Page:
No peace for Palestinians without statehood: Moroccan PM
In a pre-recorded address delivered on Saturday at the UN headquarters in New York, Saadeddine Othmani said Morocco decried Israel's "unilateral" actions in the occupied Palestinian territories, referring to the West Bank and East Jerusalem, which increased "tension" and "instability" in the region.
He added that failures to negotiate a settlement to the Palestine issue as well as fruitless attempts to restart the Middle East peace process remained a "grave concern" for his country.
The premier invoked the country's monarch, who serves as the president of the Al-Quds committee, created by the Organisation of Islamic Cooperation to protect Jerusalem's religious, cultural and architectural heritage.
He stressed that King Mohammed VI's vision for the holy city was that of "home" for the values of "dialogue and mutual respect", as affirmed in the Jerusalem declaration signed jointly with Pope Francis in the Moroccan capital last year.
Prime Minister Othmani's comments come a month after his country rejected moves to follow Bahrain and the United Arab Emirates in signing diplomatic pacts to normalise ties with Israel, despite Rabat enjoying quiet relations with the Jewish State.
A fortnight ago, dozens of protesters ignored coronavirus restrictions to rally outside the Moroccan parliament to denounce the US-brokered deals, which they labelled as "treason".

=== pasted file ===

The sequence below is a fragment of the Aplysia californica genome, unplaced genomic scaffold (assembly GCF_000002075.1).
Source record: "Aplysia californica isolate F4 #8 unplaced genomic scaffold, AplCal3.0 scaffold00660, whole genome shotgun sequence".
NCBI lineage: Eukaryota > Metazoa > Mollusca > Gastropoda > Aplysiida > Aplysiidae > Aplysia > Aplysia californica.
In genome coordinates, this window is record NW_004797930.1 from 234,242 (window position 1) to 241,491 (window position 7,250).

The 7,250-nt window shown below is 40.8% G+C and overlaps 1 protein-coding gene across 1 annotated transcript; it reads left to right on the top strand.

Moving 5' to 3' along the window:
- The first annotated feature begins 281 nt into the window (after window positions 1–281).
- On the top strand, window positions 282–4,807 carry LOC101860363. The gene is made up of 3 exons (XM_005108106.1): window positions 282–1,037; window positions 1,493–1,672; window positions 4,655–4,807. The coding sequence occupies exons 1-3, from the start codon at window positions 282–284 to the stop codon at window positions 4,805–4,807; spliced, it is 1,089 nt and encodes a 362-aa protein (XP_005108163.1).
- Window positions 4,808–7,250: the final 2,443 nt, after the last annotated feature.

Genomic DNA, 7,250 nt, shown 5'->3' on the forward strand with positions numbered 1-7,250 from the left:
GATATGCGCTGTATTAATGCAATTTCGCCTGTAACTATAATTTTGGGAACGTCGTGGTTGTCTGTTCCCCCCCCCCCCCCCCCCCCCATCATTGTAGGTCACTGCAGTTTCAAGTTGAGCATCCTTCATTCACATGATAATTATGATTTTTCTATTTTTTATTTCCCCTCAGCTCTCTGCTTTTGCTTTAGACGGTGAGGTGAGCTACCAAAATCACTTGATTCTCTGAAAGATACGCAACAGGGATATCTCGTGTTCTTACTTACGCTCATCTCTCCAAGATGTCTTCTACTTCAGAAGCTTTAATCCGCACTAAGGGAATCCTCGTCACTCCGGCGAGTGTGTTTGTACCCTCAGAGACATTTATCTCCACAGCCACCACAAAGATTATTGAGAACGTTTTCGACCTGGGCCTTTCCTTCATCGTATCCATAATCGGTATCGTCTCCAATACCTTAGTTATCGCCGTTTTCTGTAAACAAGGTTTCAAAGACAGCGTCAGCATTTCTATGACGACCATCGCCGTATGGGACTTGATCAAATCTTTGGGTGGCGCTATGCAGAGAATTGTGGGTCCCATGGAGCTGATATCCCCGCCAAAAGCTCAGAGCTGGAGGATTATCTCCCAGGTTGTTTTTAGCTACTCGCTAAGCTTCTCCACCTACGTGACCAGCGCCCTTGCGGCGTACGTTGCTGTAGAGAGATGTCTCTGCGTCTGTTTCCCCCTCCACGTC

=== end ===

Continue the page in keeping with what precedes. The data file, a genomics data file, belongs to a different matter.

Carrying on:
Read more: Moroccans protest Arab nations normalising ties with Israel
In his statement, the premier also reaffirmed Morocco's support for Inter-Libyan talks. He said Morocco was committed to providing a neutral platform which could bring country's rival administrations to the negotiating table, while condemning foreign involvement in the country’s, whose crisis continued to "deteriorate".
In early September, Morocco hosted negotiations dubbed the "Libyan Dialogue" in the coastal town of Bouznika, south of the capital. In 2015, Morocco hosted talks that led to creation of Libya's UN-recognised Government of National Accord (GNA)
The Prime Minister also discussed the Western Sahara in his address, restating Rabat's vowed sovereignty over the disputed territory.
In 1976, the Polisario front declared it the Sahrawi Arab Democratic Republic (SADR), following the withdrawal of Spanish colonialists.
The indigenous Sahrawi activists fought a war with Morocco over the proclaimed state, which began in 1975 and ended in 1991 after UN-brokered ceasefire.
While the movement demands a referendum on independence for the former Spanish colony, Morocco flatly rejects this and instead offers autonomy.
Agencies contributed to this report.